Voice from the Past
Chapter 12

The recent death of my old friend and partner George Ramspeck led me to reminisce about our work together on industrial development bonds over thirty years ago. George came from the corporate side of Chapman and Cutler and I from the municipal side. To begin with, he drafted the leases (State statutes then required leases; they did not permit loan agreements nor documents openly called sale agreements) and I the indentures.

I had worked on bond issues for port facilities that were supported by lease rentals, and when I had asked my senior partner about a form of lease, he said, "Just let the parties prepare whatever sort of lease they want, and make sure that the lessee is required to pay enough to retire the bonds no matter what." This attitude was appropriate to the very earliest industrial development bonds that were voted general obligations, but I wondered whether a longer and more complicated document should be used for industrial development revenue bonds. Now I am glad that all those bonds have matured and that the huge number of contingencies covered by more recent lease agreements didn't mature into problems that anyone brought to my attention.

George brought a new form of lease to the deals, one that was known for a few months as the "Dewey Ballantine" form. It became the model for all the financing leases I worked with for many years. This was in the days when some State supreme courts still held that even revenue bonds for industrial development involved unconstitutional loans of credit to the lessees; we had to examine every clause in every section to make sure that nothing would give a court an opportunity for such a holding. This done, I considered the form properly purified and often used it in my own deals.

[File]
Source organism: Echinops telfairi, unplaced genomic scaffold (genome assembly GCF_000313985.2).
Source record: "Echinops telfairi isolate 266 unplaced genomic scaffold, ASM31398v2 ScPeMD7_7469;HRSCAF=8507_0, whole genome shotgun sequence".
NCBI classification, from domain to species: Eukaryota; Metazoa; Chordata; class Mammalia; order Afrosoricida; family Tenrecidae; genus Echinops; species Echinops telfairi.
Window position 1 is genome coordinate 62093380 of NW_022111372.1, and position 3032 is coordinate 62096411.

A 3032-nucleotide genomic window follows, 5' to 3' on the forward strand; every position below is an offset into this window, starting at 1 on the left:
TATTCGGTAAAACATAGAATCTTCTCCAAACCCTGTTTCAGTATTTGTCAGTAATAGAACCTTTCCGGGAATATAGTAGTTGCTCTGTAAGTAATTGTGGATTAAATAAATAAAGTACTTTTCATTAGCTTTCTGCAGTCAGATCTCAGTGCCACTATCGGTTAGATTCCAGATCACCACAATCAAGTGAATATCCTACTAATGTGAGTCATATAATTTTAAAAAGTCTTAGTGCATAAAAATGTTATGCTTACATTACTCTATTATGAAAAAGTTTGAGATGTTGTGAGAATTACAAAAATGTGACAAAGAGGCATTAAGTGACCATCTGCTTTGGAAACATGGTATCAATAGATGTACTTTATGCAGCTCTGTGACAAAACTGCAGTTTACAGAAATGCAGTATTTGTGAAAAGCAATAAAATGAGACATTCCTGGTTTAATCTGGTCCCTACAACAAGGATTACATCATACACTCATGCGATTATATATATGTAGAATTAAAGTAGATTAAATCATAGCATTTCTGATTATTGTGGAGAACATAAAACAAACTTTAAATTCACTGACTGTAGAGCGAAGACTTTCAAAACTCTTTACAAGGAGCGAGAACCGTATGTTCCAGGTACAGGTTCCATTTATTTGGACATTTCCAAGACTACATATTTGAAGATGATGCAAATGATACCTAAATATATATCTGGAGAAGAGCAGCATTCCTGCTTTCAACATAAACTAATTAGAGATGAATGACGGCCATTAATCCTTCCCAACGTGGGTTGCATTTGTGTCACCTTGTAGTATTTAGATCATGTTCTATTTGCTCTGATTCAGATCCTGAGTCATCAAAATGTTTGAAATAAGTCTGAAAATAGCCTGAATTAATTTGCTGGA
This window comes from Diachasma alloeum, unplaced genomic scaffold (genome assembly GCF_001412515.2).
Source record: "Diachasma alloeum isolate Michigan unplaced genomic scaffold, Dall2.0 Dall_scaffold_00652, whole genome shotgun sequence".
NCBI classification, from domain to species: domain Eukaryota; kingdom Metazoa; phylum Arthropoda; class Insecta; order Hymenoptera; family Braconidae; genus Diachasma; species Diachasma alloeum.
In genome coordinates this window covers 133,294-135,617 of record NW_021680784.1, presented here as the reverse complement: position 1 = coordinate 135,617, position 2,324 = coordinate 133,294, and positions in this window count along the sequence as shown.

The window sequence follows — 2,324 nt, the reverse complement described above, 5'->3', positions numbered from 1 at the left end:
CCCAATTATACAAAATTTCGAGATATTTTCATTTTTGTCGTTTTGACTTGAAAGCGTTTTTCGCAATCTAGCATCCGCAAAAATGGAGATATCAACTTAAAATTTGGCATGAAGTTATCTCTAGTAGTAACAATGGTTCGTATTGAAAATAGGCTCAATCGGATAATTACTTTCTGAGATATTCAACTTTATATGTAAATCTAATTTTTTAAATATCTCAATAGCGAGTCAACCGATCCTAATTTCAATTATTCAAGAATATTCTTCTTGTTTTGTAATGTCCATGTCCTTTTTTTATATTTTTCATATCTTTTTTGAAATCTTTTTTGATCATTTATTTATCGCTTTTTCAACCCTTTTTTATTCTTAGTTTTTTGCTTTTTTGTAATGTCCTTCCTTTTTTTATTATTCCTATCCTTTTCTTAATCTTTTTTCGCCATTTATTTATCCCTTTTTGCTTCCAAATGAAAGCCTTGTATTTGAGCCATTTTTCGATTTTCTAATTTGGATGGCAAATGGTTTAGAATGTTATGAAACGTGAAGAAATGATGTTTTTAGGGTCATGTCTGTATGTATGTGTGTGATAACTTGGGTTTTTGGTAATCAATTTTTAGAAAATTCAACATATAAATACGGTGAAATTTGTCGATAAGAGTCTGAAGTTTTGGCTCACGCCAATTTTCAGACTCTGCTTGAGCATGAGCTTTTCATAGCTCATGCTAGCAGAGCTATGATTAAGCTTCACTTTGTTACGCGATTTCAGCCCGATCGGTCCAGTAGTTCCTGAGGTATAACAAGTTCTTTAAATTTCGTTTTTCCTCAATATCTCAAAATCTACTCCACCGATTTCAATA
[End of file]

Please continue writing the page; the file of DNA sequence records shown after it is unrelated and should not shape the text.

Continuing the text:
In those days we had to get a State supreme court decision upholding an issue of industrial development bonds, even revenue bonds, before we could approve such bonds of an issuer in that State. Several States, including Texas and Florida, initially held against such financing. It was a welcome day, from the State constitutional law viewpoint, when the Michigan Supreme Court upheld an issue of IDB's with an opinion declaring that the issuer was a mere "conduit" to bestow federal income tax exemption on the interest on a private borrowing: having no independent liability on the bonds, the issuer would not violate that State's Constitution by issuing them. This was the first time I had seen the word "conduit" officially used; it was helpful in elucidating to other State courts the true nature of such obligations. It was not so helpful when it came to the Internal Revenue Service and Congress. But their actions were several years in the future.